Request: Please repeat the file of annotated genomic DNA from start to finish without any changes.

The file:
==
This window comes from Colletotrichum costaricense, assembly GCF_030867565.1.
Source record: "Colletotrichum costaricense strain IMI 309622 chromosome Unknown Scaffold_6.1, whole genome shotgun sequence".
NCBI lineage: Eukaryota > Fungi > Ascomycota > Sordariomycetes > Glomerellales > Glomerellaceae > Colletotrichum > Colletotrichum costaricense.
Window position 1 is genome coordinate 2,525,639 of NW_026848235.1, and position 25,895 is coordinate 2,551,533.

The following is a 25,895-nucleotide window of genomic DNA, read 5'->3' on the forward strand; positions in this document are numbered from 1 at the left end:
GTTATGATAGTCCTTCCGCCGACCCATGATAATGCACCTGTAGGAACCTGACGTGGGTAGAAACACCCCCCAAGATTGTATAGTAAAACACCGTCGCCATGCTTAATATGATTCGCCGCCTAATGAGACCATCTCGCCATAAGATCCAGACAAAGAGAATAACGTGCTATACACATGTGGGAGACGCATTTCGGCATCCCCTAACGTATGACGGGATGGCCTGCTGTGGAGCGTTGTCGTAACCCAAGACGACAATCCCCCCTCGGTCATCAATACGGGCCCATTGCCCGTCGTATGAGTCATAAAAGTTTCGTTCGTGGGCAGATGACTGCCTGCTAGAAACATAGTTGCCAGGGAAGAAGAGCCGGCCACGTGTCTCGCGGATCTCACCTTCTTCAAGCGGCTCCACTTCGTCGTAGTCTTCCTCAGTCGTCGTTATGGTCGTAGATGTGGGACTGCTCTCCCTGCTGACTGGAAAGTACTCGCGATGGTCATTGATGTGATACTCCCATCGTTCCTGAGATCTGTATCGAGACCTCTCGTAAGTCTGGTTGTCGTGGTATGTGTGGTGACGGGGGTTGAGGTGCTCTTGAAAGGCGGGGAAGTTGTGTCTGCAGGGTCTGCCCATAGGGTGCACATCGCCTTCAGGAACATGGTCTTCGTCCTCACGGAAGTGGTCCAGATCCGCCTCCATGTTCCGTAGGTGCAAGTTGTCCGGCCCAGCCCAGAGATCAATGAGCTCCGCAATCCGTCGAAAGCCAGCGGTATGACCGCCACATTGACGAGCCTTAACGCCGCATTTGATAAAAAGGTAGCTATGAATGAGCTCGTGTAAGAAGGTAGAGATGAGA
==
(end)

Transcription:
This window comes from Colletotrichum costaricense, assembly GCF_030867565.1.
Source record: "Colletotrichum costaricense strain IMI 309622 chromosome Unknown Scaffold_6.1, whole genome shotgun sequence".
NCBI lineage: Eukaryota > Fungi > Ascomycota > Sordariomycetes > Glomerellales > Glomerellaceae > Colletotrichum > Colletotrichum costaricense.
Window position 1 is genome coordinate 2,525,639 of NW_026848235.1, and position 25,895 is coordinate 2,551,533.

The following is a 25,895-nucleotide window of genomic DNA, read 5'->3' on the forward strand; positions in this document are numbered from 1 at the left end:
GTTATGATAGTCCTTCCGCCGACCCATGATAATGCACCTGTAGGAACCTGACGTGGGTAGAAACACCCCCCAAGATTGTATAGTAAAACACCGTCGCCATGCTTAATATGATTCGCCGCCTAATGAGACCATCTCGCCATAAGATCCAGACAAAGAGAATAACGTGCTATACACATGTGGGAGACGCATTTCGGCATCCCCTAACGTATGACGGGATGGCCTGCTGTGGAGCGTTGTCGTAACCCAAGACGACAATCCCCCCTCGGTCATCAATACGGGCCCATTGCCCGTCGTATGAGTCATAAAAGTTTCGTTCGTGGGCAGATGACTGCCTGCTAGAAACATAGTTGCCAGGGAAGAAGAGCCGGCCACGTGTCTCGCGGATCTCACCTTCTTCAAGCGGCTCCACTTCGTCGTAGTCTTCCTCAGTCGTCGTTATGGTCGTAGATGTGGGACTGCTCTCCCTGCTGACTGGAAAGTACTCGCGATGGTCATTGATGTGATACTCCCATCGTTCCTGAGATCTGTATCGAGACCTCTCGTAAGTCTGGTTGTCGTGGTATGTGTGGTGACGGGGGTTGAGGTGCTCTTGAAAGGCGGGGAAGTTGTGTCTGCAGGGTCTGCCCATAGGGTGCACATCGCCTTCAGGAACATGGTCTTCGTCCTCACGGAAGTGGTCCAGATCCGCCTCCATGTTCCGTAGGTGCAAGTTGTCCGGCCCAGCCCAGAGATCAATGAGCTCCGCAATCCGTCGAAAGCCAGCGGTATGACCGCCACATTGACGAGCCTTAACGCCGCATTTGATAAAAAGGTAGCTATGAATGAGCTCGTGTAAGAAGGTAGAGATGAGA